Jamaican recalls the horrors of Hurricane Katrina

Reported By Philomena Robertson

NEW YORK, USA, September 1, 2006 – It’s been one-year already since the dreadful day that Hurricane Katrina roared through the Gulf Coast, bringing mind boggling devastation to New Orleans, Louisiana and Mississippi. And for Jamaican migrant Dena Evans, it’s been a long arduous road back, after losing everything in the devastating floods.

Evans, the daughter of top Jamaican track coach Daltan Evans, still remembers the powerful winds and the swells of water created by the deadly hurricane that forced her and hundreds of others to make the New Orleans Dome their adopted home.

A ‘home’ where rogue elements soon arose in the mass of evacuees and were allegedly responsible for a host of criminal offenses including assault and rape. “You had guys in there molesting females. If I had to go the restroom, I had to ask a cop to follow me, it just wasn’t safe,” Evans reminisced.

But one year later, the graduate student says the nightmare that was Katrina has made her, “Determined…motivated…a stronger person.”

“Everyday I say to myself, motivation, determination,” she told HBN this week from her new home in Houston, Texas. “I had to keep motivated and determined through the whole process.”

Still she is rather shocked that she survived the experience. “When I look at it, I can’t believe it really happened; that I faced something like this in life,” added the Jamaican migrant.

But then she quickly admits her struggle along the road to recovery was not as arduous as others and while she empathizes with their pain, she’s content with her new home.

“To be honest, I wouldn’t go back,” Evans stated firmly. “If you had a home there, something worthwhile, you would go back… but nothing has changed, everything is still basically the same, it’s still destroyed.”

Evans says she visited her old neighborhood earlier this year to check on friends and admitted to finding one particular friend very depressed. “She went back because her family did, she didn’t have a choice,” she said. “They’re just trying to get back house together, they’re living in a trailer in the meantime because the house is inhabitable.”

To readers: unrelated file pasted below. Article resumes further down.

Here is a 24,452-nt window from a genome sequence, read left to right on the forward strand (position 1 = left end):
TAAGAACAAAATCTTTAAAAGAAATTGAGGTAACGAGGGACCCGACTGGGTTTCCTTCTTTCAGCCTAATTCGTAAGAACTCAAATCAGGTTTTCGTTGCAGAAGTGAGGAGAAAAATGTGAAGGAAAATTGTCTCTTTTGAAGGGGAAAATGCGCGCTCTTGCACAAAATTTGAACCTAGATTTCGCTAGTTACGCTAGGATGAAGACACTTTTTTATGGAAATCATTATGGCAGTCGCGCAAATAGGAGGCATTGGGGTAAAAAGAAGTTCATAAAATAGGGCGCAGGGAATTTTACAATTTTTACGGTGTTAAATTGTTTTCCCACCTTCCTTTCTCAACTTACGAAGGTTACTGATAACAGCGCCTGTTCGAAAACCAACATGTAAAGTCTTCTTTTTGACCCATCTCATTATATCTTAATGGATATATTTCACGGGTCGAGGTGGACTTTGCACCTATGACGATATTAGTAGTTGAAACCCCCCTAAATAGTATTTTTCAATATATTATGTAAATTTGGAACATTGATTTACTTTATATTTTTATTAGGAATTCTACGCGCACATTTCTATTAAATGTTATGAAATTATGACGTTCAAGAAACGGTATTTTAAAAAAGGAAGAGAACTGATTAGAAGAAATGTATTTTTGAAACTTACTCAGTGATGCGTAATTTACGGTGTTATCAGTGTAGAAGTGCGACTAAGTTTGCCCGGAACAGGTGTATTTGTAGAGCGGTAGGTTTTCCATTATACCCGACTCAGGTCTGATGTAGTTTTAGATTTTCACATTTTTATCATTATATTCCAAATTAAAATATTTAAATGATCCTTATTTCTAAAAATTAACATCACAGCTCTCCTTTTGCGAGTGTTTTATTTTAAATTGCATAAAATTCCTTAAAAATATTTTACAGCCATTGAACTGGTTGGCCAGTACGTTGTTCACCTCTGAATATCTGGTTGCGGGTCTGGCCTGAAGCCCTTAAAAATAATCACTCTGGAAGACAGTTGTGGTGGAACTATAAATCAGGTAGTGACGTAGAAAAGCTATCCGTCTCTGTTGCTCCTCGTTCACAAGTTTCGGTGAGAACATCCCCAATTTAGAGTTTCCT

This situation is replicated thousands of times across the Katrina affected areas as the victims left in the hurricane’s wake, struggle along the road to recovery.

But Evans is proud that she’s back on her feet, after the disaster forced her to leave the place she had called home since 2004. She lost all her belongings, some including her Chevy Tahoe destroyed by floodwaters; others looted from the apartment she had to abandon to seek refuge in the Super Dome.

For the soon to be 25-year old, the experience continues to inspire her and create a greater yearning for excellence. “I am determined that whatever I do, I will not fail, I just have to be strong about,” she said. “Basically I feel that whatever comes my way I can handle.”

The pride resonates in her shy voice as she disclosed, “I have my own apartment, purchased a vehicle, I work full time with the housing authority and I go to school.”

And she is also currently pursuing a master’s degree in juvenile justice and will graduate in 2007. After that, she plans to take a break, but has her eyes set on a PhD in public affairs as well as she definitely moves on after Katrina.

Proving that amidst the despair in New Orleans, a city that is still fighting to recover after the storm of 2005, the flickering flames of survival shines on in cases like Dena Evans.

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